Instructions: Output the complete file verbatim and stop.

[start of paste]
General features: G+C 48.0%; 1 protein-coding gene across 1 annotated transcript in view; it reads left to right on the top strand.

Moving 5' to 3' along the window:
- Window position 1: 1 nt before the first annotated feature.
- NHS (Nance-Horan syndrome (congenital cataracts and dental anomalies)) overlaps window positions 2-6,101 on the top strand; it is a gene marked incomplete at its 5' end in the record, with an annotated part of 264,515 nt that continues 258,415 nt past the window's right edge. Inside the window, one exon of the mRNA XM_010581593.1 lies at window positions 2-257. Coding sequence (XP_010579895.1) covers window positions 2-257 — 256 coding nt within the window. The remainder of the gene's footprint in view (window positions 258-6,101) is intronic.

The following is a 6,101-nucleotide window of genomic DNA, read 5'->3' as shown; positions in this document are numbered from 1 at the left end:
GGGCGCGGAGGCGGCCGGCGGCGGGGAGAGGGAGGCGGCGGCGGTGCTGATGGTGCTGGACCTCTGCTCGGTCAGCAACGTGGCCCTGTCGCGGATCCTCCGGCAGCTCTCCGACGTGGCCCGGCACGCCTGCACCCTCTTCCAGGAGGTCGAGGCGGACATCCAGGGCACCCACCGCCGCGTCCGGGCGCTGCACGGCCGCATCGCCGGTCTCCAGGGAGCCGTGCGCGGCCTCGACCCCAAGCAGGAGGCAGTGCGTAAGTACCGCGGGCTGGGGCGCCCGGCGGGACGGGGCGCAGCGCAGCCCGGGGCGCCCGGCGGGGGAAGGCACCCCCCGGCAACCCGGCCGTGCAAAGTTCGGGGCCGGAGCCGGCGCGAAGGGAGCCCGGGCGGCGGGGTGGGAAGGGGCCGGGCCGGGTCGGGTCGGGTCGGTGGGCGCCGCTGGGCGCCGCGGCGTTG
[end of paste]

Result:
General features: G+C 48.0%; 1 protein-coding gene across 1 annotated transcript in view; it reads left to right on the top strand.

Moving 5' to 3' along the window:
- Window position 1: 1 nt before the first annotated feature.
- NHS (Nance-Horan syndrome (congenital cataracts and dental anomalies)) overlaps window positions 2-6,101 on the top strand; it is a gene marked incomplete at its 5' end in the record, with an annotated part of 264,515 nt that continues 258,415 nt past the window's right edge. Inside the window, one exon of the mRNA XM_010581593.1 lies at window positions 2-257. Coding sequence (XP_010579895.1) covers window positions 2-257 — 256 coding nt within the window. The remainder of the gene's footprint in view (window positions 258-6,101) is intronic.

The following is a 6,101-nucleotide window of genomic DNA, read 5'->3' as shown; positions in this document are numbered from 1 at the left end:
GGGCGCGGAGGCGGCCGGCGGCGGGGAGAGGGAGGCGGCGGCGGTGCTGATGGTGCTGGACCTCTGCTCGGTCAGCAACGTGGCCCTGTCGCGGATCCTCCGGCAGCTCTCCGACGTGGCCCGGCACGCCTGCACCCTCTTCCAGGAGGTCGAGGCGGACATCCAGGGCACCCACCGCCGCGTCCGGGCGCTGCACGGCCGCATCGCCGGTCTCCAGGGAGCCGTGCGCGGCCTCGACCCCAAGCAGGAGGCAGTGCGTAAGTACCGCGGGCTGGGGCGCCCGGCGGGACGGGGCGCAGCGCAGCCCGGGGCGCCCGGCGGGGGAAGGCACCCCCCGGCAACCCGGCCGTGCAAAGTTCGGGGCCGGAGCCGGCGCGAAGGGAGCCCGGGCGGCGGGGTGGGAAGGGGCCGGGCCGGGTCGGGTCGGGTCGGTGGGCGCCGCTGGGCGCCGCGGCGTTG